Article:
Tuesday, May 21, 2024

Why an Aurelia Plath Biography is Impossible (For Now)

Analyze the appeal to young women of this creative collage-style ad (1957)

Here's what's derailed my longtime goal to write a book-length Aurelia Plath biography in the classic birth-to-death mode:

-Insufficient material. After ten years I find Aurelia's childhood a blank except for what she tells in Letters Home. Hundreds of Aurelia's letters to Sylvia are missing. I'll wager that Aurelia withheld from archives and filed away some crucial letters and writings, hers and Sylvia's, and they're privately owned. Aurelia kept diaries or journals, she said so, but they'd look anemic alongside of Sylvia's. Aurelia's associates and friends didn't write and publish memoirs.

-Aurelia was a polite, generous, hard-working lady and caring mother and neighbor who did her best. I found in her life some exciting episodes and prefigurements and secrets, yet the lives of unglamorous people who never wrote poems or held office lack drama and are unlikely to sell.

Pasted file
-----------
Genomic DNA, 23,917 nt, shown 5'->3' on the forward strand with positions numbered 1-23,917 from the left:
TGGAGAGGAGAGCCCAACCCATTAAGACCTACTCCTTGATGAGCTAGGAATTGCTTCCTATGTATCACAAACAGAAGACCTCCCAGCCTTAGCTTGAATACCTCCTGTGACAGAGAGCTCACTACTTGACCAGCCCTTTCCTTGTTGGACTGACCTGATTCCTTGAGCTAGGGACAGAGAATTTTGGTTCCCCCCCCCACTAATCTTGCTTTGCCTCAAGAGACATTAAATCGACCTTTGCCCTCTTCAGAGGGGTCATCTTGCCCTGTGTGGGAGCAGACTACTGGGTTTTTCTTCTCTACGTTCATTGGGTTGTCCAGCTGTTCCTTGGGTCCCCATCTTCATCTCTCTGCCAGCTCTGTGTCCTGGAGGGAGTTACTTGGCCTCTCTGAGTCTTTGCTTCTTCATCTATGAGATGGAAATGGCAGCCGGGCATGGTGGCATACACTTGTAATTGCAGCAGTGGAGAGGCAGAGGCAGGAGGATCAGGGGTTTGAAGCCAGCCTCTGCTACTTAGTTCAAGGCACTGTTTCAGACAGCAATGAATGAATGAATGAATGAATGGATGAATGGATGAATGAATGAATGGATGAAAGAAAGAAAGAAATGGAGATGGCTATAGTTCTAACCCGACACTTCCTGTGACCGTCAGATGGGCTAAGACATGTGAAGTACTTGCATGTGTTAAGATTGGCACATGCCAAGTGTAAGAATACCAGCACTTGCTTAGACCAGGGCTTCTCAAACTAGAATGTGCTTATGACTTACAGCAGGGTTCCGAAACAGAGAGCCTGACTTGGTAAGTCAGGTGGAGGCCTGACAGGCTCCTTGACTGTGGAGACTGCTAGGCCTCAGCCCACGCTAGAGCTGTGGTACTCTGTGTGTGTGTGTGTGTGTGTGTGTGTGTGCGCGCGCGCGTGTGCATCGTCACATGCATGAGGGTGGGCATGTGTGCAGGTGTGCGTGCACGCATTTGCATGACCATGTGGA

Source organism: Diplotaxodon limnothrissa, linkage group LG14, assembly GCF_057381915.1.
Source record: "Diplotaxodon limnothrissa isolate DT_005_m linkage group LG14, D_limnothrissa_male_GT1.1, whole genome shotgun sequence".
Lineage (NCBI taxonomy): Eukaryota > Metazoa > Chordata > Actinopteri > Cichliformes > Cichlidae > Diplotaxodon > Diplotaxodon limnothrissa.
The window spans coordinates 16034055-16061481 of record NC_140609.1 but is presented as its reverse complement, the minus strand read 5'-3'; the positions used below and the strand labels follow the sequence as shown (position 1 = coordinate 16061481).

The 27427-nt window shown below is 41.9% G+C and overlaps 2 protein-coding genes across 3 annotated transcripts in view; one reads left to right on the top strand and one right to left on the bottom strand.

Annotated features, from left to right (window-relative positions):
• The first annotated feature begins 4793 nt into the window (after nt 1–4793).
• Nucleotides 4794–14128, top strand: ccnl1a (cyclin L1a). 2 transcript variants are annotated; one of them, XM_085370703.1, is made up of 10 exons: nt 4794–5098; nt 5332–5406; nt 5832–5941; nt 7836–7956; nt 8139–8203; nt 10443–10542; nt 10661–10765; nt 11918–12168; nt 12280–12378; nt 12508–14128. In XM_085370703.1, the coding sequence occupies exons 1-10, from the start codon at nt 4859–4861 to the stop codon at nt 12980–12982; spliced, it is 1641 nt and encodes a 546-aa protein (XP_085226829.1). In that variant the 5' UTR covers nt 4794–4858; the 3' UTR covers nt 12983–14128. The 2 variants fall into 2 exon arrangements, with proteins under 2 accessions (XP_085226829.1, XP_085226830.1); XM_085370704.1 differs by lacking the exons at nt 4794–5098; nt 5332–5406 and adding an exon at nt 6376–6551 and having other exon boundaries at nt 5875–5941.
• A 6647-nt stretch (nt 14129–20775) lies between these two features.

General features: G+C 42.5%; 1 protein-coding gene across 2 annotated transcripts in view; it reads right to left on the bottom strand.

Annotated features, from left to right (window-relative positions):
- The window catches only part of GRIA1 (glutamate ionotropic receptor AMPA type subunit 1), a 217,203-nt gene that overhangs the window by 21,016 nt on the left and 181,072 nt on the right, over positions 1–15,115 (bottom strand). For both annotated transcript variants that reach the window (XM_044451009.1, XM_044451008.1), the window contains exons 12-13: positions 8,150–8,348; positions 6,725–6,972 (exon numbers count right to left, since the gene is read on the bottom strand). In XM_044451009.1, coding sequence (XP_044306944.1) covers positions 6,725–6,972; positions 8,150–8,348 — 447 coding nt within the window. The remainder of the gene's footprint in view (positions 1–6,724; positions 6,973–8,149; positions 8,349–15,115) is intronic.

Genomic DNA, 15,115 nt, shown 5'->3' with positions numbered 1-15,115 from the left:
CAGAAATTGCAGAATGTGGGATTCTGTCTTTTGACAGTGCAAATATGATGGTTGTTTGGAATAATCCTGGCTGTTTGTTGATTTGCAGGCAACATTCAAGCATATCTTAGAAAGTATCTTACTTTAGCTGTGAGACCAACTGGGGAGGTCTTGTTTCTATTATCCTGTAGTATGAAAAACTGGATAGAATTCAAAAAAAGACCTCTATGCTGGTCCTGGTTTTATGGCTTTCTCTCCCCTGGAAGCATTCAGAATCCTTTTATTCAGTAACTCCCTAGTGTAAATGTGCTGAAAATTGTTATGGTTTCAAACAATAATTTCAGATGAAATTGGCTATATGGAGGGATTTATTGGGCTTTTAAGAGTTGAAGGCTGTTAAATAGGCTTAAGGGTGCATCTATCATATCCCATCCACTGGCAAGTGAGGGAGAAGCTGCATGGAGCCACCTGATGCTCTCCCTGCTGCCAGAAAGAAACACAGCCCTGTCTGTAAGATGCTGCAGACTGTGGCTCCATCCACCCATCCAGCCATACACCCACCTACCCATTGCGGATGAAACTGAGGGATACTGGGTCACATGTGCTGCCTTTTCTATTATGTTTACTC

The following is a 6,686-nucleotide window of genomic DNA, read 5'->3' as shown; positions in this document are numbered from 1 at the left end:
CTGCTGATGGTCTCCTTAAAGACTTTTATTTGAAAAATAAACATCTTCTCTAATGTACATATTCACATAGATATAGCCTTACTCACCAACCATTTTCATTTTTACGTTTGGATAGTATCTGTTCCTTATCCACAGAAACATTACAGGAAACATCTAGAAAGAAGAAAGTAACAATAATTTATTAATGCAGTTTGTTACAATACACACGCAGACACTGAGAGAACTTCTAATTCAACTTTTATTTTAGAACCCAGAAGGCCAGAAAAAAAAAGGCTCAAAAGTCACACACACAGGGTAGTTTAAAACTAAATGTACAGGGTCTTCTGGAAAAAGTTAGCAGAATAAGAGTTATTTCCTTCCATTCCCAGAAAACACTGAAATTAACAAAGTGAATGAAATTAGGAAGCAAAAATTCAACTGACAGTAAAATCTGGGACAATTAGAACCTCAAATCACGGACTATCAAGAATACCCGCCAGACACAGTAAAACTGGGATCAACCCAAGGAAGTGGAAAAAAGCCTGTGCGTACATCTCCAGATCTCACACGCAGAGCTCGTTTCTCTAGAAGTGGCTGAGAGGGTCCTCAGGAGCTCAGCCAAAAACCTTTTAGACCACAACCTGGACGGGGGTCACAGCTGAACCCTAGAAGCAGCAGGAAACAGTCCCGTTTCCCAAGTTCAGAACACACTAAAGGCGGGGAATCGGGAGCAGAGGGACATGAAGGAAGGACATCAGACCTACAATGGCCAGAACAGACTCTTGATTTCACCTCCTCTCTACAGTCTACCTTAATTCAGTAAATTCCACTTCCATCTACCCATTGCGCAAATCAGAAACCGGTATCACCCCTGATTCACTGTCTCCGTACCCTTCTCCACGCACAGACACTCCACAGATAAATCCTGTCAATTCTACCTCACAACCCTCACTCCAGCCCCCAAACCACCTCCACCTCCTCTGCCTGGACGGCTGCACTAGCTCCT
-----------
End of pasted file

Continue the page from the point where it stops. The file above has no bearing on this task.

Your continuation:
-Lack of funds. I've funded most of my own research because I think it's worth it, but don't want in my lap a multi-year book project without a sponsor or publisher's backing. Lucky you if you have a working spouse.

-Permissions. I asked the distinguished Plath biographer Dr. Heather Clark about the hardest thing she faced while writing Red Comet, and she said "Permissions." What was difficult for Dr. Clark would drive an independent scholar insane.

-Shifting perspectives. Increasingly I'm viewing Aurelia and Sylvia Plath less in terms of their personal trivia and more in the context of the cards they were dealt and the forces acting on and against them. I'm thinking that they maintained their bond -- incomprehensible to most -- because they needed it.

I'll think of alternatives!

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